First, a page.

Chinese stocks will struggle against persistent economic and market headwinds, and any recovery will be sluggish despite policy support from the government, UBS says
- A positive inflection point for China's markets and the economy "is still some way off," despite Beijing's economic stimulus efforts, said UBS.
- China's central bank recently freed up about $70 billion in liquidity.
Chinese stocks are unlikely to swing sustainably higher as rising COVID infections offset the impact of the government's efforts to push against the slowest economic growth in years, said UBS Global Wealth Management.
The firm outlined recent efforts by Beijing to support the world's second-largest economy, which is coming into greater focus in international markets as protests in the country against COVID-19 restrictions accelerate.
Last week, the People's Bank of China freed up roughly 500 billion yuan ($69.4 billion) in liquidity for the economy by cutting the reserve requirement ratio for most banks by 25 basis points.
The central bank also plans to extend cheap loans to financial firms for buying bonds issued by property developers, Reuters reported. And according to Bloomberg, six major state-owned commercial banks have pledged about $179 billion in financing support for property developers.
"But despite the latest moves, a positive inflection point for the Chinese economy and markets is still some way off, in our view," Mark Haefele, chief investment officer at UBS Global Wealth Management, in a note published Monday.
"Policy support remains focused on stabilizing the economy, rather than spurring growth, in our view. As a result, we remain neutral on Chinese equities. We also view China's sluggish recovery as a risk for the global economy and markets," said UBS in recommending investors focus on defensive equity and fixed-income assets.
Major Chinese equity indexes have dropped this year on a mix of investor concerns, including China heading for the smallest economic expansion in three decades. China's gross domestic product grew 3.9% in the third quarter. The Shanghai Composite has fallen by more than 15% and Hong Kong's Hang Seng Index has stumbled by 26%.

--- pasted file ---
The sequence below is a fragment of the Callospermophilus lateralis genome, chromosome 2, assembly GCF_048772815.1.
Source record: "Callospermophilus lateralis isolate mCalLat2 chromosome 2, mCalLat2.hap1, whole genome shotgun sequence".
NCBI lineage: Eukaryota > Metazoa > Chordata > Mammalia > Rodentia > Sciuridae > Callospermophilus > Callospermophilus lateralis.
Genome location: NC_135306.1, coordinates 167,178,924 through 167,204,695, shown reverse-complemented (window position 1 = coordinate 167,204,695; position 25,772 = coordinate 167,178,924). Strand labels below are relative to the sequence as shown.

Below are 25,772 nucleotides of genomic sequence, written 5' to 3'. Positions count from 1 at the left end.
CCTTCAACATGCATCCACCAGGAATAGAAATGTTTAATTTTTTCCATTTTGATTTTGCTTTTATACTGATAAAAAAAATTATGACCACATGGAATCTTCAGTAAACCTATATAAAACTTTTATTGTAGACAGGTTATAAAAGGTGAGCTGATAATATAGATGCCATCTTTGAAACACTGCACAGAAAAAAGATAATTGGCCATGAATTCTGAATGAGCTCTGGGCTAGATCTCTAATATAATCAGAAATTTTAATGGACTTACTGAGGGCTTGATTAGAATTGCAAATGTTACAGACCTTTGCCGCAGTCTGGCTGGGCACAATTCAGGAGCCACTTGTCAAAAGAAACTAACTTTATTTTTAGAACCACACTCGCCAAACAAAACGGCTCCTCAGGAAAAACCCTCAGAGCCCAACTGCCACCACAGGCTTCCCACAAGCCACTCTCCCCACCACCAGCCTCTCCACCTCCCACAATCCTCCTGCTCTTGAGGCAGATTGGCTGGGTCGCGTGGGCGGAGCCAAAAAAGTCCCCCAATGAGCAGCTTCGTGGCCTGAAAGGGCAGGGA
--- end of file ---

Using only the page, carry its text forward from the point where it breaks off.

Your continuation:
UBS said a major hurdle for the Chinese economy is rising COVID-19 infections, with daily cases of 32,000 higher than the roughly 29,000 seen in mid-April during a lockdown in Shanghai, the country's largest city.
"It is also concerning that the rise in infections has been widely spread, so this wave could be more harmful than the one in April, in which cases were concentrated in Shanghai. This has led to a tightening of restrictions," said Haefele.
Among the restrictions, Shanghai has barred new arrivals into the city from going to restaurants, markets, and other entertainment venues for the first five days.
"We don't expect a full reopening until around the third quarter of next year," he said.
So far, supply-chain problems have been less severe than during the COVID-19 outbreak in April because the wave hasn't extended to China's major ports or manufacturing hubs, Haefele noted. But risks remain that they could worsen if the outbreak spreads, potentially affecting exports of machinery and household appliances, said UBS.
In rare public displays of dissent, thousands of people across China have been protesting the country's zero-COVID policy that calls for lockdowns when infections are detected. Meanwhile, hundreds of workers have clashed with security guards at the largest iPhone production plant in China. Apple faces a potential hit of up to 10% on iPhone production stemming from protests in China, Wedbush said Monday.
As for China's property sector, UBS said government support there appears "sufficient to limit the damage" rather than stoke faster growth.
"In our view, recent policy initiatives will give property developers more time to cope with maturing US dollar debt. However, this is not likely to lead to a resurgence of property sales," it said, adding that the sector will likely act as a drag on the broader economy absent a recovery in demand.
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